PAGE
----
Thirty-eight of the investigations are in group housing facilities including correctional facilities, homeless shelters, dormitories and group homes that have identified 40 COVID-19 deaths, or 5 percent of the state’s total. 

One hundred and ninety of the state’s COVID-19 deaths were not linked to group housing facilities, but 198 deaths are categorized as “unknown,” meaning they may or may not have occurred at these facilities. 

According to DHS, the unknown category exists because relevant information has only been collected since April 8. 

Almost 20 percent of confirmed COVID-19 patients who have died in the state were over 90 years old, while about 25 percent were between 80 and 89 years old. Over 26 percent were between 70 and 79, and roughly 17 percent were between 60 and 69. 

DHS is also conducting investigations in health care facilities (21) and “other settings” (72). A majority of the investigations are taking place in Milwaukee (126), Brown (81) and Waukesha (66) counties.

There have been a total of 853 investigations, with 224 investigations closed. An investigation is considered closed and removed from the DHS listing 28 days after the last positive case was confirmed.

Click here to see the facilities under investigation and a breakdown by county: 

— The state’s COVID-19 death toll reached 757, seven more deaths since Tuesday.

Milwaukee County had four new deaths while counties had two more deaths, while Brown, Kenosha, Racine and Washington counties had one more. One death was removed from Waukesha’s count. 

The number of recovered patients is at an estimated 78 percent, while 3 percent of patients have died. Active cases, cases still in a 30-day waiting period of symptom onset or diagnosis, number 19 percent.

Counties reporting deaths include: Milwaukee (377), Racine (61), Brown (40), Kenosha (40), Waukesha (37), Dane (32), Rock (23), Walworth (18), Ozaukee (15), Washington (14), Grant (12), Winnebago (11), Outagamie (8), Clark (6), Fond du Lac (6), Waupaca (6), Dodge (5), Jefferson (4), Richland (4) and Sheboygan (4).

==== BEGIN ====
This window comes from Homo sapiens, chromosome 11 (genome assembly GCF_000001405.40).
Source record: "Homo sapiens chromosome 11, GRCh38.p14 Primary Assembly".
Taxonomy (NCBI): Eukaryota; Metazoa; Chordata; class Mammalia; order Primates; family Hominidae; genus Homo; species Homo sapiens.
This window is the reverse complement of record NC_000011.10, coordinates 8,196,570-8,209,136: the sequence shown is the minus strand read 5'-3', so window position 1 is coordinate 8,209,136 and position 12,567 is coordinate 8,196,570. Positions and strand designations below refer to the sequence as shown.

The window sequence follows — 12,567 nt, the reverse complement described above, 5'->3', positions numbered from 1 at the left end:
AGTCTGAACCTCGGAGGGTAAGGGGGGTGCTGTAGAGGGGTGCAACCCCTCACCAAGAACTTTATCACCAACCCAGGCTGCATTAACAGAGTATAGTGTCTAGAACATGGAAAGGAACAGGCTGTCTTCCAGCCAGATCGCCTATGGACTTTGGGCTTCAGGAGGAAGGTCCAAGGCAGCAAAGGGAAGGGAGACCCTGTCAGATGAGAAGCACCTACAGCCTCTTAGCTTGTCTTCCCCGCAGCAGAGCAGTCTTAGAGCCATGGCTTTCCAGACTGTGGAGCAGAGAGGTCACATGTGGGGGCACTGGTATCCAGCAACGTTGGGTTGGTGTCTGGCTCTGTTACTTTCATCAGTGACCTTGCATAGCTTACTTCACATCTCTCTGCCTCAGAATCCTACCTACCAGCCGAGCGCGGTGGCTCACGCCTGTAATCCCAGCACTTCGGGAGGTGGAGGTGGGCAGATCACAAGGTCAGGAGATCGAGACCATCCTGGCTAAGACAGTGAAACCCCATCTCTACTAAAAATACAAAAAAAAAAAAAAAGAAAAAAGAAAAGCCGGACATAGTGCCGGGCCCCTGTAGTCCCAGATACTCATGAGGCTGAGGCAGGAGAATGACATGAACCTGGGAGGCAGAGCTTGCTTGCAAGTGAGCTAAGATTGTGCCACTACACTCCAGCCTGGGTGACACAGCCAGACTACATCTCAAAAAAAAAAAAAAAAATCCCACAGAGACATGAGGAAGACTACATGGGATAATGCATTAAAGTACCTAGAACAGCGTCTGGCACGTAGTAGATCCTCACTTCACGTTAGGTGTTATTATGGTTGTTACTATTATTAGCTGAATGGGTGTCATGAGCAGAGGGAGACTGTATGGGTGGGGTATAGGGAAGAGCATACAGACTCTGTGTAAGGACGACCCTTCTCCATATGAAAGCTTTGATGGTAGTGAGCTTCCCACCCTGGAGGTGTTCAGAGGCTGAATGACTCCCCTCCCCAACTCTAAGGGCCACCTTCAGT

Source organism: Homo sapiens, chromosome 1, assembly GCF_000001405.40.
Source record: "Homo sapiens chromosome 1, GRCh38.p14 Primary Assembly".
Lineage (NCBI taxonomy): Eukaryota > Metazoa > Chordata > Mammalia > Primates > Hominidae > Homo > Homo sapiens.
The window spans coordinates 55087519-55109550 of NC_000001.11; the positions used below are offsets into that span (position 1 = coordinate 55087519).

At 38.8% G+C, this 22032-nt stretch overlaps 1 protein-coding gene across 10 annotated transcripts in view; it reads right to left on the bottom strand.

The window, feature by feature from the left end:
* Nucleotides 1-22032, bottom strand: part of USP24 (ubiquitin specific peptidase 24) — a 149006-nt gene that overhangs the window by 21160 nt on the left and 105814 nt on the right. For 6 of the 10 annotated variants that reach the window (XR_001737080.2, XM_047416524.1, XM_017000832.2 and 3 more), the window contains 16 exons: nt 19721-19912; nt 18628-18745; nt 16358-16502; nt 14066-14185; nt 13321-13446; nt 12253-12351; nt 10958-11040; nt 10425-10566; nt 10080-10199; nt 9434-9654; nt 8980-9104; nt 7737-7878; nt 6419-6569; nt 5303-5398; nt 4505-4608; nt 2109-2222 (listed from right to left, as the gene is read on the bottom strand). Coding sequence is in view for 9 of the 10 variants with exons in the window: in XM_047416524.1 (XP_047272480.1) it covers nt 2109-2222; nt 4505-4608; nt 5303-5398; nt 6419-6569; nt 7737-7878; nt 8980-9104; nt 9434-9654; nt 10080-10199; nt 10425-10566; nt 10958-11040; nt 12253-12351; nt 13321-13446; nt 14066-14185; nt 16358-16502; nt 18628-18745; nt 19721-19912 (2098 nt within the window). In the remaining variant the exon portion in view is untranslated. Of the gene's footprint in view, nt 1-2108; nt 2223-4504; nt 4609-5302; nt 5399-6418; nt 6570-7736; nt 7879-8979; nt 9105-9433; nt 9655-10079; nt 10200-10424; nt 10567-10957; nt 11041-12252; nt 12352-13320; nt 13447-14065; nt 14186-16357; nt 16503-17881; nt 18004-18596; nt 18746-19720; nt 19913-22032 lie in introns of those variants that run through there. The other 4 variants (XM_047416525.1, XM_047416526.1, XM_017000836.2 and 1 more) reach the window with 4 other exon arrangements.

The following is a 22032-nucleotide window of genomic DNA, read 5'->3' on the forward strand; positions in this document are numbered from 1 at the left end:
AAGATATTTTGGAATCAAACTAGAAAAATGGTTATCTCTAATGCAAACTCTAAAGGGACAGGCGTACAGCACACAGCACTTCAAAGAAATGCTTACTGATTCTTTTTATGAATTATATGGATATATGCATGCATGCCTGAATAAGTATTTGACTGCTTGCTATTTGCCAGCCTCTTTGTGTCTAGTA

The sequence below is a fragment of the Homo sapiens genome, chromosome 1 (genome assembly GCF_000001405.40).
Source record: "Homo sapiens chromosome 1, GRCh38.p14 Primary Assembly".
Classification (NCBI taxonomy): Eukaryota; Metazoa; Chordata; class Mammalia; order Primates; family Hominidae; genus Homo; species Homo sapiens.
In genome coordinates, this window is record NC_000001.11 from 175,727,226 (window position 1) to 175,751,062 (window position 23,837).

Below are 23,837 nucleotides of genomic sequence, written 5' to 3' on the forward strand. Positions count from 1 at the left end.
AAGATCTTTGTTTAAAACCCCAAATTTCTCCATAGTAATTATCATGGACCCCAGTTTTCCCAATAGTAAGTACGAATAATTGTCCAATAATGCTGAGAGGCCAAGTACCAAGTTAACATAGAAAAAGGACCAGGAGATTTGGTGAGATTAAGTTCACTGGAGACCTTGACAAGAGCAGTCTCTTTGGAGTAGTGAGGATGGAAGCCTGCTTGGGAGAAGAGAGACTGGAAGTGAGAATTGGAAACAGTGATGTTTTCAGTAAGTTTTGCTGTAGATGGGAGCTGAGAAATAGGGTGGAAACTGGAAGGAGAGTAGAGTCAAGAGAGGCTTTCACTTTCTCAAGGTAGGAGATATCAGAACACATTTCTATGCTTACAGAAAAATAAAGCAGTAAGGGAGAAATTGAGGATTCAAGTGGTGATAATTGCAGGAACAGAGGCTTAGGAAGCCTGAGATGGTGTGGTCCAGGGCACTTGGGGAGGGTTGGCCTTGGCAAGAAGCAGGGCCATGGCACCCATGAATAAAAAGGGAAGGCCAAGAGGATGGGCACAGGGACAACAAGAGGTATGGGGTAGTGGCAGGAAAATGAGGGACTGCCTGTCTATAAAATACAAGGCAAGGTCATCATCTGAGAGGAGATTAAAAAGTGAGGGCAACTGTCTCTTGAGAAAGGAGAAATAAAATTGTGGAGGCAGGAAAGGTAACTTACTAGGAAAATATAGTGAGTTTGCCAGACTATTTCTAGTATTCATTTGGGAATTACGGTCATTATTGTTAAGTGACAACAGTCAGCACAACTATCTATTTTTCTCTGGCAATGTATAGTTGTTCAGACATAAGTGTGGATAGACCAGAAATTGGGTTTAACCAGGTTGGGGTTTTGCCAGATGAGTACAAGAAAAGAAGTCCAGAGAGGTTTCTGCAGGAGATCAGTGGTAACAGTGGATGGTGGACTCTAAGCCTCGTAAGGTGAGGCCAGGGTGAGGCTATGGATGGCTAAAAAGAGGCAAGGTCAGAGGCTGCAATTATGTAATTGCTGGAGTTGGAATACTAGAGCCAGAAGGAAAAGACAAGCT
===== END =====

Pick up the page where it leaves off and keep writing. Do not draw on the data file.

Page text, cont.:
Door, Forest, Marinette and Sauk counties report three deaths each. Adams, Buffalo and Calumet counties report two deaths each.

Bayfield, Burnett, Columbia, Eau Claire, Green, Iron, Jackson, Juneau, Kewaunee, Manitowoc, Marathon, Marquette, Monroe, Polk, St. Croix and Wood counties report one death each.

Click here for more coronavirus resources and updates: 


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– Huntsinger Farms adds solar power in advance of Farm Technology Days 

– USDA Invests $20.5 Million in Rural Electric Infrastructure in Wisconsin 

– Wisconsin Farm Support Program Closes Monday 


– Chippewa Valley employment got a little better last month 


– A Response To The UW System’s Plan To Move Forward 

– New partnership with Herzing will offer ‘on-ramp’ for prospective Marquette students 


– Report Finds Wisconsin Is Among 10 States Where Nitrate Contamination Is Getting Worse 

– Wisconsin DNR Can Begin Crafting Regulations To Restrict Firefighting Foam Containing PFAS 

– Environmental DNA Shows Promise As Tool For Estimating Wisconsin’s Fish Populations 


– Wisconsinites Can Now Apply For 13 Weeks Of Extended Unemployment Benefits 


– Face masks prevented up to 450K cases, study says 

– 22 Wisconsin Counties Have ‘High Level’ Of COVID-19 Activity, Says DHS 

– Health Department: Patrons of two EC businesses could have been exposed to virus 

– With 21 new COVID-19 cases Wednesday, La Crosse County remains in severe risk category 


– Milky Way Tech Hub to launch $50 million fund to invest in tech companies owned by minorities 


– Democratic National Convention Will Be Mostly Virtual 

– Elections Commission Votes To Continue Temporary Mail-In Voting Policy For Nursing Home Residents 

– Poll: 61 Percent Of Wisconsinites Support Protests Against Racism, Police Brutality 

– COVID-19 task force suspends salary increases for county employees 

– Green Bay mayor warns Trump against intolerance, ‘willful ignorance’ ahead of visit 

– President Trump’s Green Bay town hall meeting registration full  


– Jeffers opens $18M Gold Medal Lofts apartments in historic Racine building: Slideshow 

– How The Pandemic Has Impacted Home Sales In Wisconsin 

– Gold Medal Lofts in Racine opens 


– Bigger gatherings allowed in new EC County order, but some virus data ‘concerning’ 


– Perkins Restaurant & Bakery exits Milwaukee market 


– Wanaki Golf Course purchased by private operator 

– Eau Claire Express cancel 2020 season 


– Milwaukee’s Jet Constellations launches $50M fund to invest in tech companies owned by Blacks, other minorities  


– Feasible that Democratic National Convention will not be held at Fiserv Forum, sources say 

– Lake Geneva tourism recovering during Covid-19 pandemic 

– Wisconsin tribal casinos grapple with ‘devastating’ impact of coronavirus 


– Washington Island Ferry adds more trips this weekend  

– All passenger cruises to Milwaukee canceled this year due to COVID-19